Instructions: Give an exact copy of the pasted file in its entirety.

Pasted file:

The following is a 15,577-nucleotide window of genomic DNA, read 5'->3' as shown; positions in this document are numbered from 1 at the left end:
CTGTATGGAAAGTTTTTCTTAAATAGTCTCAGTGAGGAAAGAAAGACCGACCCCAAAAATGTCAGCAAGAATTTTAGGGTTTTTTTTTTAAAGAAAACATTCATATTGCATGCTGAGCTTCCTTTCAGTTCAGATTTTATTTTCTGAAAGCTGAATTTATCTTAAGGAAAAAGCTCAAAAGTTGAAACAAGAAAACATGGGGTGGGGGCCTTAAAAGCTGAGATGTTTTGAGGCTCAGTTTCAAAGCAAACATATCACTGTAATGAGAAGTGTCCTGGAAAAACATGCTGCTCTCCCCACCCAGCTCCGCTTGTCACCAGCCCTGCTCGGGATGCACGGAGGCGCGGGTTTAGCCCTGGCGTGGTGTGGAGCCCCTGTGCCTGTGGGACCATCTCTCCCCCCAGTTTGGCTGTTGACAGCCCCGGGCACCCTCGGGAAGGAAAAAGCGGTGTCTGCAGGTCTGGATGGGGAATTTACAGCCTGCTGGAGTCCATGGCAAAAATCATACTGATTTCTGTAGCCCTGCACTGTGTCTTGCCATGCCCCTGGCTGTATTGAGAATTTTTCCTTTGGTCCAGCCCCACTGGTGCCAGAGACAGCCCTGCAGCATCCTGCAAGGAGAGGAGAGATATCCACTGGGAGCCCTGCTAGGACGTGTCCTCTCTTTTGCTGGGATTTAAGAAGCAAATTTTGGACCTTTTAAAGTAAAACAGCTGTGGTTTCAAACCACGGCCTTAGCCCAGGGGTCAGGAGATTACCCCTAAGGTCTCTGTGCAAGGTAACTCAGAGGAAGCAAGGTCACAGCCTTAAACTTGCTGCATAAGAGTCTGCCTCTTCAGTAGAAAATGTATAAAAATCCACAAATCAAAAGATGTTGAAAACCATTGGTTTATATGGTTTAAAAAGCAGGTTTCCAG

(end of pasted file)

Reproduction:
The following is a 15,577-nucleotide window of genomic DNA, read 5'->3' as shown; positions in this document are numbered from 1 at the left end:
CTGTATGGAAAGTTTTTCTTAAATAGTCTCAGTGAGGAAAGAAAGACCGACCCCAAAAATGTCAGCAAGAATTTTAGGGTTTTTTTTTTAAAGAAAACATTCATATTGCATGCTGAGCTTCCTTTCAGTTCAGATTTTATTTTCTGAAAGCTGAATTTATCTTAAGGAAAAAGCTCAAAAGTTGAAACAAGAAAACATGGGGTGGGGGCCTTAAAAGCTGAGATGTTTTGAGGCTCAGTTTCAAAGCAAACATATCACTGTAATGAGAAGTGTCCTGGAAAAACATGCTGCTCTCCCCACCCAGCTCCGCTTGTCACCAGCCCTGCTCGGGATGCACGGAGGCGCGGGTTTAGCCCTGGCGTGGTGTGGAGCCCCTGTGCCTGTGGGACCATCTCTCCCCCCAGTTTGGCTGTTGACAGCCCCGGGCACCCTCGGGAAGGAAAAAGCGGTGTCTGCAGGTCTGGATGGGGAATTTACAGCCTGCTGGAGTCCATGGCAAAAATCATACTGATTTCTGTAGCCCTGCACTGTGTCTTGCCATGCCCCTGGCTGTATTGAGAATTTTTCCTTTGGTCCAGCCCCACTGGTGCCAGAGACAGCCCTGCAGCATCCTGCAAGGAGAGGAGAGATATCCACTGGGAGCCCTGCTAGGACGTGTCCTCTCTTTTGCTGGGATTTAAGAAGCAAATTTTGGACCTTTTAAAGTAAAACAGCTGTGGTTTCAAACCACGGCCTTAGCCCAGGGGTCAGGAGATTACCCCTAAGGTCTCTGTGCAAGGTAACTCAGAGGAAGCAAGGTCACAGCCTTAAACTTGCTGCATAAGAGTCTGCCTCTTCAGTAGAAAATGTATAAAAATCCACAAATCAAAAGATGTTGAAAACCATTGGTTTATATGGTTTAAAAAGCAGGTTTCCAG